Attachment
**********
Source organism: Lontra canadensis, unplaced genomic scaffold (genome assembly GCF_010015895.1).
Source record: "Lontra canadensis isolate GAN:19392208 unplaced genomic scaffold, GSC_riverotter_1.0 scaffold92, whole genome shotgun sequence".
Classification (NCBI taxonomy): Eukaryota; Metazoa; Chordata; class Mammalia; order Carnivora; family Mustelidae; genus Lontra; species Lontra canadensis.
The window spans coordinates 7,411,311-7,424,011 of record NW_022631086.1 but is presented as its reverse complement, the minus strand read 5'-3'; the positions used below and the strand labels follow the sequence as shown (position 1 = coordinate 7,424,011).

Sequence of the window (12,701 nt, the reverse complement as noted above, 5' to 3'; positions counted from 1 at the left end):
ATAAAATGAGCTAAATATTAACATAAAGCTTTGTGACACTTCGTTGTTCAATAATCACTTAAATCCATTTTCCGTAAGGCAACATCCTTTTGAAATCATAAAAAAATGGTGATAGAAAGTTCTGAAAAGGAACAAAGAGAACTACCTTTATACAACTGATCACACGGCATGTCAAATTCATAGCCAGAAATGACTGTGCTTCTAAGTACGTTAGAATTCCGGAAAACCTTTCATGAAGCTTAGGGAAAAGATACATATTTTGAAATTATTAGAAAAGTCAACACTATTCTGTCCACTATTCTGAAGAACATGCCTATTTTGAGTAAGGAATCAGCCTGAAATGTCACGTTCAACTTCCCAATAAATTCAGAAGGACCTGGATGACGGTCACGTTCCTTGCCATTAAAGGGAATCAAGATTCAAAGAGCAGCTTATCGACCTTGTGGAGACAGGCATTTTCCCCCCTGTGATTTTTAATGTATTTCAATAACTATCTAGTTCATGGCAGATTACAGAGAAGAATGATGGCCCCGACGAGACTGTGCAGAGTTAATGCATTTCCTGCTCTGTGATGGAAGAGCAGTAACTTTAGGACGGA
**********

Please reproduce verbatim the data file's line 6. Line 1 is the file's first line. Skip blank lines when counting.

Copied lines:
ATAAAATGAGCTAAATATTAACATAAAGCTTTGTGACACTTCGTTGTTCAATAATCACTTAAATCCATTTTCCGTAAGGCAACATCCTTTTGAAATCATAAAAAAATGGTGATAGAAAGTTCTGAAAAGGAACAAAGAGAACTACCTTTATACAACTGATCACACGGCATGTCAAATTCATAGCCAGAAATGACTGTGCTTCTAAGTACGTTAGAATTCCGGAAAACCTTTCATGAAGCTTAGGGAAAAGATACATATTTTGAAATTATTAGAAAAGTCAACACTATTCTGTCCACTATTCTGAAGAACATGCCTATTTTGAGTAAGGAATCAGCCTGAAATGTCACGTTCAACTTCCCAATAAATTCAGAAGGACCTGGATGACGGTCACGTTCCTTGCCATTAAAGGGAATCAAGATTCAAAGAGCAGCTTATCGACCTTGTGGAGACAGGCATTTTCCCCCCTGTGATTTTTAATGTATTTCAATAACTATCTAGTTCATGGCAGATTACAGAGAAGAATGATGGCCCCGACGAGACTGTGCAGAGTTAATGCATTTCCTGCTCTGTGATGGAAGAGCAGTAACTTTAGGACGGA